I finally replaced the Savage in 1995 when I acquired a Harrington & Richardson Ultra Hunter chambered in .25-06. I’m not really sure how the organizational structure works with H&R 1871 Inc. To me, the H&R and NEF guns look the same, feel the same, shoot the same, are made at the same factory and have different names. Go figure. At any rate, the first five shots I ever fired with the gun measured just over 3/4 of an inch at 150 yards. On the gun’s first day in the field it dropped a dandy antelope doe stone dead at 290 yards. My transformation was complete.

I now own three NEF or H&R receivers and, let’s see, seven barrels: .25-06, .30-30, .223, 3-1/2-inch 12-gauge, 3-inch 12-gauge, 20-gauge and a .410-bore. And I’ve killed everything from cottontails to Canada geese, from cagey coyotes to monster mule deer and never felt a twinge of guilt for abandoning my repeating guns.

Sure, there have been times when I’d thought I’d like to have a repeater, but I’ve found that knowing I’ve got only one chance to make everything right and take a perfect shot has made me a better hunter. Nothing drove that home more than this year’s duck adventure at Potholes Reservoir in eastern Washington State. I found myself at the mercy of weather conditions any summer vacationer would love: clear, blue skies, warm temperatures and no wind. As duck hunters we almost cried. But as I sat there with my trusty one-shooter and best shotgun scope, I got to thinking. Were the decoys as good as they could be? What about this camouflage? Am I hidden well enough? Is my face covered?

When I finally did see ducks in the air I had to concentrate on every note my call was producing. I sat as still as a stump in that blind and I waited until those ducks were way past committed to dropping into the decoys before I rose to shoot. Then, when I did shoot, I made sure I did everything right. I ignored the barrel and looked at the birds. I kept the gun swinging right through the shot, and, you know what, I bagged a bunch of ducks. I never got a limit, but I had a great time doing it.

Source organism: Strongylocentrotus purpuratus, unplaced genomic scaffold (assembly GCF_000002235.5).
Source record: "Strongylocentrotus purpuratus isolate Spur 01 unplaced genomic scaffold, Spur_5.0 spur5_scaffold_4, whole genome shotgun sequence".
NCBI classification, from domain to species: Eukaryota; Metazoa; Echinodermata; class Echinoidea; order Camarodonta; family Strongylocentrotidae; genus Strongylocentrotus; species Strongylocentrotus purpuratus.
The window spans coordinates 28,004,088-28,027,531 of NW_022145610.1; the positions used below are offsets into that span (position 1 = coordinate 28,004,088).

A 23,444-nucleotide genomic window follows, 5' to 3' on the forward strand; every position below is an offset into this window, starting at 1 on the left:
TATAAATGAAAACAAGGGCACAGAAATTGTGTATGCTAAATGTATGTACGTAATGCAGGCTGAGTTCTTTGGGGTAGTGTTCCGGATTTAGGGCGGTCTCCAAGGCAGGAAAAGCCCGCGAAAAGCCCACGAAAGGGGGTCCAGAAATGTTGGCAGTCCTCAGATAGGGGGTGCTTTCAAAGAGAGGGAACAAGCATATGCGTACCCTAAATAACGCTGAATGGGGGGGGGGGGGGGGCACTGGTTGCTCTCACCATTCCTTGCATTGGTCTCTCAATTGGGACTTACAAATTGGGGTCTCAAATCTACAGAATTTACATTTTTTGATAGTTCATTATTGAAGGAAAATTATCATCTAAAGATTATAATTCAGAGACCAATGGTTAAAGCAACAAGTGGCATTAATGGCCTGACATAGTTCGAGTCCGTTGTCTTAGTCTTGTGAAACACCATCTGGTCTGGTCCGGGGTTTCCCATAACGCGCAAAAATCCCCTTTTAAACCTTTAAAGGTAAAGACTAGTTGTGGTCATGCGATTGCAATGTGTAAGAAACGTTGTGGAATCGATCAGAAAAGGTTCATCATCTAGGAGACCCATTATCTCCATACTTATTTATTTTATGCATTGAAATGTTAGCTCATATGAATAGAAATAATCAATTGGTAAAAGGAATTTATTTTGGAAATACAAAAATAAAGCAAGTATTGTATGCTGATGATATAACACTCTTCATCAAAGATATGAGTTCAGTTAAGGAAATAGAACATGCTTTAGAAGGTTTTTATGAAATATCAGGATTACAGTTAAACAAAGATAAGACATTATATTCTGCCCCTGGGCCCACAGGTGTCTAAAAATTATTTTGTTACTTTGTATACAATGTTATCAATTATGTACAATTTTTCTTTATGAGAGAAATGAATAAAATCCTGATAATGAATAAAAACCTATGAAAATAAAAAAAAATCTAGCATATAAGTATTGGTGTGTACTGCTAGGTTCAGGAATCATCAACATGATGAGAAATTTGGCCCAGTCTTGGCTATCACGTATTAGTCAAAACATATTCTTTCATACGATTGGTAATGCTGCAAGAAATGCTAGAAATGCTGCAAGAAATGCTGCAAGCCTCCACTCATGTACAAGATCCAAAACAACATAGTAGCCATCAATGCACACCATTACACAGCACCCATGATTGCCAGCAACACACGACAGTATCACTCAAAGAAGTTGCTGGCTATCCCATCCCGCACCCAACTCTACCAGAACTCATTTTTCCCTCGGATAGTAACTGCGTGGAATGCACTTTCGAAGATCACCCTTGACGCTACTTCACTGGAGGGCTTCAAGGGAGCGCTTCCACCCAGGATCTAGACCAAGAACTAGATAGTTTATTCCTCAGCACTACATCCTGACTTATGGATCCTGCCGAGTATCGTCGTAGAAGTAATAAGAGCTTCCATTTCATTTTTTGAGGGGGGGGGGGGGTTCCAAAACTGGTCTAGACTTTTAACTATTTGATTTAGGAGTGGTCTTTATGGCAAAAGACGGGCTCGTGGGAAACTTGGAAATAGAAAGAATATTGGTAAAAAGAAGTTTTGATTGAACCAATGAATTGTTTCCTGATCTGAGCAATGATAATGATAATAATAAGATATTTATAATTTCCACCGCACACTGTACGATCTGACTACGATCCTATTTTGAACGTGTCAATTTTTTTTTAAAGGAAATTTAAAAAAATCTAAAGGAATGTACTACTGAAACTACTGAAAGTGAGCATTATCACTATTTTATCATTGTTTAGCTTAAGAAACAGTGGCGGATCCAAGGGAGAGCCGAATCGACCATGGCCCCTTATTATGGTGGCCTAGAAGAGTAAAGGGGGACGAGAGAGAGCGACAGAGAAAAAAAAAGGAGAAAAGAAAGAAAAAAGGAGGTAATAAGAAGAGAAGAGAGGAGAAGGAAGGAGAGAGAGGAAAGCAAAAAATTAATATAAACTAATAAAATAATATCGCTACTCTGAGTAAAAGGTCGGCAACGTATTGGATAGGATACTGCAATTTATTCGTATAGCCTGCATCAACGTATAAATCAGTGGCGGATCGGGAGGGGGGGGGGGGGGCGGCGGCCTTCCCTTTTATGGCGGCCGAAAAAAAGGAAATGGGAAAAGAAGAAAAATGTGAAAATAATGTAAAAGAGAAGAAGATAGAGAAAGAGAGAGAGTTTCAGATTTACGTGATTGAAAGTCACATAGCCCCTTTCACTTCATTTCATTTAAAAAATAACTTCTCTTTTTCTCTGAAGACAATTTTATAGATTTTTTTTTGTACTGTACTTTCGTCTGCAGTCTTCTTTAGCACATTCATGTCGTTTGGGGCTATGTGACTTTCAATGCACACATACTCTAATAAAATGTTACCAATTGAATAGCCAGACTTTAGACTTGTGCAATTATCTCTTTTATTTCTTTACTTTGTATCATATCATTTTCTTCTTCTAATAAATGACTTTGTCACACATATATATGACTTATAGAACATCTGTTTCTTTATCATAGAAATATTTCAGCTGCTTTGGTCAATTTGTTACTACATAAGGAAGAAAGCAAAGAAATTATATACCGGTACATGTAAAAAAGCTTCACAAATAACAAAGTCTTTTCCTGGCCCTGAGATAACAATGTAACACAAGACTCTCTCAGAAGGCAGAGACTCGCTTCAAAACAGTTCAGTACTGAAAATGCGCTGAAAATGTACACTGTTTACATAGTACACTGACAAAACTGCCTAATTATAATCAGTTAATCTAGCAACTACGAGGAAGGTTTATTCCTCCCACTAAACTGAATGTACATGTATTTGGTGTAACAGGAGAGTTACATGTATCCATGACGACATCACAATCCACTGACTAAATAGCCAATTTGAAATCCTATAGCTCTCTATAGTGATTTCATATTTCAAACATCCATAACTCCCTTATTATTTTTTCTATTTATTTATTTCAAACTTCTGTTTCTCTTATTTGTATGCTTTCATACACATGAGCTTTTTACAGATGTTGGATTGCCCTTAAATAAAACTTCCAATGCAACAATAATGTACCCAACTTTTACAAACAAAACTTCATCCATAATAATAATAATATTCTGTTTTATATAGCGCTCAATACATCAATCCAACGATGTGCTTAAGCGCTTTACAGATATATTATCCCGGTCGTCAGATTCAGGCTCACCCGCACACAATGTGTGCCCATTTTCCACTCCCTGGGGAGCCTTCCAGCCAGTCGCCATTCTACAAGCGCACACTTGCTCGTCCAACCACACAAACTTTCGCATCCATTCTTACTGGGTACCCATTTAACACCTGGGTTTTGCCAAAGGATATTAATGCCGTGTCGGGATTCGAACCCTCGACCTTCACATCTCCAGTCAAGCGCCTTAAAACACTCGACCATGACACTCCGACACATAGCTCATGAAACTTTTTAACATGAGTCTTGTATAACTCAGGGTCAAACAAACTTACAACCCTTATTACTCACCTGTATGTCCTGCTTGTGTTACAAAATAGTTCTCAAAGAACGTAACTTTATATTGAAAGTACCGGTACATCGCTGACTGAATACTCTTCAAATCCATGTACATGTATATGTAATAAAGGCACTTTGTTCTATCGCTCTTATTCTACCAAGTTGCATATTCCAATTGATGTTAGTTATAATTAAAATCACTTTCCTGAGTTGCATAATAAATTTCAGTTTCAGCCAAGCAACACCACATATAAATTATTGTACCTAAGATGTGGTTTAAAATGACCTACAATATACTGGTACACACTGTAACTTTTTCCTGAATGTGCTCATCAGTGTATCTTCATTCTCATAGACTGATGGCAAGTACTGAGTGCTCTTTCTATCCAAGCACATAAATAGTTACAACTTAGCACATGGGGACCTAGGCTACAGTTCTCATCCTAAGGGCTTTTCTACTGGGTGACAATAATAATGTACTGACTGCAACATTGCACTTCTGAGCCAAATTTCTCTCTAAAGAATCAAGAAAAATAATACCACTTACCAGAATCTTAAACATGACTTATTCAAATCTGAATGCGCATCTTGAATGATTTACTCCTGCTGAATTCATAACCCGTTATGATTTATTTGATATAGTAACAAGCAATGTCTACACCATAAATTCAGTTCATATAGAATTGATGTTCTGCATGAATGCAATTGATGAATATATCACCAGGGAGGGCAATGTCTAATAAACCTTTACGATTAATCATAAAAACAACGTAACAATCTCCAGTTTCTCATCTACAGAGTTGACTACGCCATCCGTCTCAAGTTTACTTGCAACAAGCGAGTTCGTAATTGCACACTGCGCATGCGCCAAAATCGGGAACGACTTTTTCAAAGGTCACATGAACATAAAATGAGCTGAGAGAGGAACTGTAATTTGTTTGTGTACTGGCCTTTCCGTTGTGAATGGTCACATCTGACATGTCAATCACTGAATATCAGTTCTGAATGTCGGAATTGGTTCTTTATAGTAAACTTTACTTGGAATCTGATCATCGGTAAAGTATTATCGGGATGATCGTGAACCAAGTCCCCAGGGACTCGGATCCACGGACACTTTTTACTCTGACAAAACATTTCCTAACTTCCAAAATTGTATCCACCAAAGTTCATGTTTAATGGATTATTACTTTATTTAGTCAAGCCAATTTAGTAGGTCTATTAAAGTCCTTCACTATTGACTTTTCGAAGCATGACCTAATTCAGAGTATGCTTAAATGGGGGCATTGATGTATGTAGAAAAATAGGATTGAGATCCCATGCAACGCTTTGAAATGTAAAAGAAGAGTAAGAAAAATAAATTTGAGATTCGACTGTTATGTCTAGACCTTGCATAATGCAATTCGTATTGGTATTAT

And that’s what it’s really all about, isn’t it. Anything that makes us better hunters and that keeps us interested in and excited about our sport gets good marks in my book anytime. Sure, some of my hunting buddies have laughed and called me cheap. After all, there some other companies out there making single-shots–Ruger and Dakota come quickly to mind–but I’ve selected based on my needs in the field. Most of my shotgun barrels have been factory-fitted to one receiver so they are interchangeable and my rifles are customized perfectly for the conditions in which I hunt. For me, it’s more about the hunting than it is about the guns. While a few hunters may look cock-eyed at me as they uncase a Beretta or Browning, the satisfaction I get these days from toting a single-shot doesn’t have a price tag on it.

The best thing about hunting with a single-shot is that you don’t need to go and buy a new gun to try it. Just load one round in your favorite repeater, then see if the knowledge that you only have one chance to succeed doesn’t make you a better hunter.

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About the Author:

Logan is an avid hunter and has been hunting for over 25 years. He mainly hunt in Northern Minnesota and Arkansas during the summer. Visit his website for hunting Gear Reviews, guides and blog posts! Follow him on twitter: @bestrifle